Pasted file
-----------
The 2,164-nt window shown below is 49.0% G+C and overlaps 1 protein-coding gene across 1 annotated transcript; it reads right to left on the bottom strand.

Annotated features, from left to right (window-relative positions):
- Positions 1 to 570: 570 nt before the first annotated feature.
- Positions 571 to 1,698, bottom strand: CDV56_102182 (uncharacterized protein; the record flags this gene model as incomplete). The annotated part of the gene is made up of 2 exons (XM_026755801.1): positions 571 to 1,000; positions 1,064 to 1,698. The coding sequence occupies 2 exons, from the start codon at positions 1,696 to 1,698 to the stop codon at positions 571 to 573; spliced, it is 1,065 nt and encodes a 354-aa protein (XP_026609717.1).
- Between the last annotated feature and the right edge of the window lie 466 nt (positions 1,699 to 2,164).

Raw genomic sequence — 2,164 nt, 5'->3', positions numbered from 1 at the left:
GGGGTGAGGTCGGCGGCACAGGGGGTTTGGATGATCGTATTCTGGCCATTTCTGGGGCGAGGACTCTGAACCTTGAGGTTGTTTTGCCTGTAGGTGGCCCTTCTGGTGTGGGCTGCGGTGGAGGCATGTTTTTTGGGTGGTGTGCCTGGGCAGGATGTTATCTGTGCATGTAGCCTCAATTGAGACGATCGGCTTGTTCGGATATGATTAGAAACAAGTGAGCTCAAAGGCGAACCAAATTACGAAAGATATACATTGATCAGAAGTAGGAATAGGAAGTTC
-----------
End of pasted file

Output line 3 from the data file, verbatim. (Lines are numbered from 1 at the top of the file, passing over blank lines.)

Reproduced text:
- Positions 1 to 570: 570 nt before the first annotated feature.